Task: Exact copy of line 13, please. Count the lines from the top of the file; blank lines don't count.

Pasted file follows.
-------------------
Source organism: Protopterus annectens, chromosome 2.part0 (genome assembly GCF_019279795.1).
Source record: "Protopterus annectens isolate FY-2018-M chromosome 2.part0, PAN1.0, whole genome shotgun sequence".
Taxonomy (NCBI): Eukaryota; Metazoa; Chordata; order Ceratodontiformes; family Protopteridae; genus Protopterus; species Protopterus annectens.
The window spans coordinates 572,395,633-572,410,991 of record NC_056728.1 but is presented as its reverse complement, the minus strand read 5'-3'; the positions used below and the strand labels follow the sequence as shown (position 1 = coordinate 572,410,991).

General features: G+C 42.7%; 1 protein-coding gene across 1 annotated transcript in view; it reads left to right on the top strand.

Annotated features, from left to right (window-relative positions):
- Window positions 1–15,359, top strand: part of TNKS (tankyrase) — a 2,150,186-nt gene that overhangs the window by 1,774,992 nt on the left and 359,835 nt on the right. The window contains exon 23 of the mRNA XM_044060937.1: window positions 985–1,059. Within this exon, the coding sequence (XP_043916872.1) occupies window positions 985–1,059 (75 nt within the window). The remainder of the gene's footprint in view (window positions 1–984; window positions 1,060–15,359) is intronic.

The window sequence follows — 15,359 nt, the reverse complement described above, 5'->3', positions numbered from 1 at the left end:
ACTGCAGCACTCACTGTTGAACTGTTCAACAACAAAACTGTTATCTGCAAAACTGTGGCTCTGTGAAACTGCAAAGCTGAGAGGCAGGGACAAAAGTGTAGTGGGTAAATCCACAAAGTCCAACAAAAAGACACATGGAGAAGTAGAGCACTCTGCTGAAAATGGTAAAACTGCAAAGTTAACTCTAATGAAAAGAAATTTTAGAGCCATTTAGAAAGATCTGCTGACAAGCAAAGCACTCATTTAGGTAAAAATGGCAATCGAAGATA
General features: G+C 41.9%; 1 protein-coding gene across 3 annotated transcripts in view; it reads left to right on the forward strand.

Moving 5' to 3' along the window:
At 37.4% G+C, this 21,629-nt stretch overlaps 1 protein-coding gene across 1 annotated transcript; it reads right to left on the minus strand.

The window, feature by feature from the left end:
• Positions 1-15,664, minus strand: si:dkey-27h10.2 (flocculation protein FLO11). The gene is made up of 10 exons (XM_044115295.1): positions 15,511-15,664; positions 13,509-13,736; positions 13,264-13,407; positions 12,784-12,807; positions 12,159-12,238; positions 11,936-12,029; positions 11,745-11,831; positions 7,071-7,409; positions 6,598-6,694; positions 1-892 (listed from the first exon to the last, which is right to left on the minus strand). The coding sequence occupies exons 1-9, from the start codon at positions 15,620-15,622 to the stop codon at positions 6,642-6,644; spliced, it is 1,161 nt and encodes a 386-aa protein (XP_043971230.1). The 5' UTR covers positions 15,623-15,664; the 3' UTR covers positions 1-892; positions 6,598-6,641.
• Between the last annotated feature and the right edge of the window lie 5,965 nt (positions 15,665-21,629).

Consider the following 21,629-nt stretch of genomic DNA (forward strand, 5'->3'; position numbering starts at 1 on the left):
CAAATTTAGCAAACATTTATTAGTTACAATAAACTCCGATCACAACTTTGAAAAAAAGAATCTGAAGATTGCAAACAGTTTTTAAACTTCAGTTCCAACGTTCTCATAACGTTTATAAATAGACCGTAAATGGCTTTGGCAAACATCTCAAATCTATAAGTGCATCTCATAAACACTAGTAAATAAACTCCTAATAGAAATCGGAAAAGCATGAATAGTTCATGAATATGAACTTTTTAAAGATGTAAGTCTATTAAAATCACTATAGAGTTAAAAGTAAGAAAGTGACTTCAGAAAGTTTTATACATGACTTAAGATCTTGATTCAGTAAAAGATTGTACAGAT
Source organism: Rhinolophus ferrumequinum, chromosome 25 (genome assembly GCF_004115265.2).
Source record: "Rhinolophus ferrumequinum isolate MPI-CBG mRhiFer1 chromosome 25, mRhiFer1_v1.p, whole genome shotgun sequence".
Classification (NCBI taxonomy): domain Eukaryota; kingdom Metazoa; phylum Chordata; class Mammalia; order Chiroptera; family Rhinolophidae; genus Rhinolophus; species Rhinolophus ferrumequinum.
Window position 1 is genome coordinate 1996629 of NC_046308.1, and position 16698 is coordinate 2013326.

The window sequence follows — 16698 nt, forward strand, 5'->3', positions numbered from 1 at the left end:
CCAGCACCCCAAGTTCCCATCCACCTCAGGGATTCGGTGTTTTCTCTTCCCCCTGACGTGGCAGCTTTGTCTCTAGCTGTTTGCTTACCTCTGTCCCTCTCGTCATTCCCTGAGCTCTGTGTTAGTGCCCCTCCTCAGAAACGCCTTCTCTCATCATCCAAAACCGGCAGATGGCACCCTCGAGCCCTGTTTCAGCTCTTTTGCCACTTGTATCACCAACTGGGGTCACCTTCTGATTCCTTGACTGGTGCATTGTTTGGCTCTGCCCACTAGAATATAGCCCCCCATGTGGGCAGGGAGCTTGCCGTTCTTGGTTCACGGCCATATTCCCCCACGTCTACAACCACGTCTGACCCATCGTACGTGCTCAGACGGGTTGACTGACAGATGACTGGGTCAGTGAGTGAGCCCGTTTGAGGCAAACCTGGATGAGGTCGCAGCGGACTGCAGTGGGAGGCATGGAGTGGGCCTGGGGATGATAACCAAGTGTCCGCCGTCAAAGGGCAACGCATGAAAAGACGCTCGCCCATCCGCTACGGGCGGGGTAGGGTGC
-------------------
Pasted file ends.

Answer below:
The window, feature by feature from the left end: